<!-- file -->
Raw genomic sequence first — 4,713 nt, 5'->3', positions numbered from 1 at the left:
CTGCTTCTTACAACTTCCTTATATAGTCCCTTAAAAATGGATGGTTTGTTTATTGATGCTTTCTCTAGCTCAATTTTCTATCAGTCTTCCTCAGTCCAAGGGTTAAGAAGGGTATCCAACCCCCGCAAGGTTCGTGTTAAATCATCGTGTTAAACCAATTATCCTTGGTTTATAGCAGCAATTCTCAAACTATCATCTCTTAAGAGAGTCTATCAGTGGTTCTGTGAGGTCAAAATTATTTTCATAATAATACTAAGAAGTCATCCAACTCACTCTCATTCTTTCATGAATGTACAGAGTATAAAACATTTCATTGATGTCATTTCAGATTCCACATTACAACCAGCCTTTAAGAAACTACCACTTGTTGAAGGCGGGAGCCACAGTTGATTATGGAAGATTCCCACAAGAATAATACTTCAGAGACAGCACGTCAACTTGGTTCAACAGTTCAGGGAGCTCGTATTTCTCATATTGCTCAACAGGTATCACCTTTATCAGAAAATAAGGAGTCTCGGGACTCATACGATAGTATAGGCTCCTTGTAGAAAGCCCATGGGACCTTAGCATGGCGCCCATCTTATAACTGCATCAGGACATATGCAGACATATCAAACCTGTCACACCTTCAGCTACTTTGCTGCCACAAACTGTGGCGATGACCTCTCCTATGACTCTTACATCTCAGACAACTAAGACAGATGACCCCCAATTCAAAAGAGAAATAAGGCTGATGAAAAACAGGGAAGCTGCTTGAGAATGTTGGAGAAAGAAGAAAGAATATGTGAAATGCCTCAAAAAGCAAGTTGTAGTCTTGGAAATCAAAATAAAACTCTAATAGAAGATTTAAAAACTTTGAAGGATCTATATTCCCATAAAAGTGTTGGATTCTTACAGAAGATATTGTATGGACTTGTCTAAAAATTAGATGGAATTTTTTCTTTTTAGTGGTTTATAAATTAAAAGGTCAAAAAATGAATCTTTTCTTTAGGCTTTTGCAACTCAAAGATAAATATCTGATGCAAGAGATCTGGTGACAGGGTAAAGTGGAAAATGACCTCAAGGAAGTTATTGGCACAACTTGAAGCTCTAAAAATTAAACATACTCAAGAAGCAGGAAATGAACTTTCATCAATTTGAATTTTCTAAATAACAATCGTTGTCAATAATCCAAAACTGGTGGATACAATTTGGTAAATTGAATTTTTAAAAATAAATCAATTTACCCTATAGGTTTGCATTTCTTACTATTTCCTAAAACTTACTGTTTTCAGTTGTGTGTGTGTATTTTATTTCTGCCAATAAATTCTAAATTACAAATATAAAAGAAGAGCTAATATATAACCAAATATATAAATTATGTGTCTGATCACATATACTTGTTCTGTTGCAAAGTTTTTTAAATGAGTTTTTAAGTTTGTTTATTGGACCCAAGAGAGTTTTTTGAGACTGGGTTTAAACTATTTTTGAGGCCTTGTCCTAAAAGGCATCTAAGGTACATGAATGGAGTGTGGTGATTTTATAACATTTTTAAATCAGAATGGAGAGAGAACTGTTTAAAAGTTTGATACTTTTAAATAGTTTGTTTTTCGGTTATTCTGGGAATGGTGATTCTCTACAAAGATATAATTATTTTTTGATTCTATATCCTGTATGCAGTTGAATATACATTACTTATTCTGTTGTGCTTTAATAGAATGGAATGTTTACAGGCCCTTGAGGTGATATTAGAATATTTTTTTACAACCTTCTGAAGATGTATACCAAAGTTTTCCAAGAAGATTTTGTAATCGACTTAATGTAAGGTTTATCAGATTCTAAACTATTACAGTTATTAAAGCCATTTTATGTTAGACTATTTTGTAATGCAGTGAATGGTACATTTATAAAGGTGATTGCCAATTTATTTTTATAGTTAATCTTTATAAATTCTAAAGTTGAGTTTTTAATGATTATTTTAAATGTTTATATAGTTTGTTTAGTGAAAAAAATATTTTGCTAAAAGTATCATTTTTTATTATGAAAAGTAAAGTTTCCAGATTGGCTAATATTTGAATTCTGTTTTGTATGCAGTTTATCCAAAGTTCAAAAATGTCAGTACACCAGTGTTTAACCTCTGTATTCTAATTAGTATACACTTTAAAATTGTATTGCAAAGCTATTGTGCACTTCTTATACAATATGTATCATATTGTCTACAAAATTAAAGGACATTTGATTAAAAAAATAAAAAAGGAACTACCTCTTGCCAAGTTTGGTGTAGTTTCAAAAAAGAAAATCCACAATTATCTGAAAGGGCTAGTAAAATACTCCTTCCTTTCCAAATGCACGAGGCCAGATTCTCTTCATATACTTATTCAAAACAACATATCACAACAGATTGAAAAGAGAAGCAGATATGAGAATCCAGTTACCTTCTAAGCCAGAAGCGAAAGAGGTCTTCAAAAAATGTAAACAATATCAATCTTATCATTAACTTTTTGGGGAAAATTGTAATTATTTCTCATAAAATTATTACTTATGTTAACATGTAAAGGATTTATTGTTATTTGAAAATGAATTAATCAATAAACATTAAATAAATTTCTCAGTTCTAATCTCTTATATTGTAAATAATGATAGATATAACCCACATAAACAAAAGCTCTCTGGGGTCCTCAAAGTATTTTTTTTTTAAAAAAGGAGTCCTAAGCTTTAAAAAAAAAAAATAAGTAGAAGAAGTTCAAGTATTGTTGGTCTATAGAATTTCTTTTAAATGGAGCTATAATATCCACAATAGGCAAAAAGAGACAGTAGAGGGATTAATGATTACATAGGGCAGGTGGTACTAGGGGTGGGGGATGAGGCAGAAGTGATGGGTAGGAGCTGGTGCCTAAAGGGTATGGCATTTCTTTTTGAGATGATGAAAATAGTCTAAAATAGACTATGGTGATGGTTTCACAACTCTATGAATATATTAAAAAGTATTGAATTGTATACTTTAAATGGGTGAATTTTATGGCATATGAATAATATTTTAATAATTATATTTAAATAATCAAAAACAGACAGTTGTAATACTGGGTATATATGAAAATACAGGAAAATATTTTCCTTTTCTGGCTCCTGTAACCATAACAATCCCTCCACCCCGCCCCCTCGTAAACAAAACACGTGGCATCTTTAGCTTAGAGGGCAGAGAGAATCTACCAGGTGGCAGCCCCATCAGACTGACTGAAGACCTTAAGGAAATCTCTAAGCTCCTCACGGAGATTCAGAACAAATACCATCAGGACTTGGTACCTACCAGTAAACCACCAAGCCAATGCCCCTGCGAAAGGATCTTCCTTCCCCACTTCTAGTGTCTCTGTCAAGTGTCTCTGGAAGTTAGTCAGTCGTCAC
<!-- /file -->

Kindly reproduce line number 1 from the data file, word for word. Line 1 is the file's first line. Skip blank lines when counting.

Raw genomic sequence first — 4,713 nt, 5'->3', positions numbered from 1 at the left: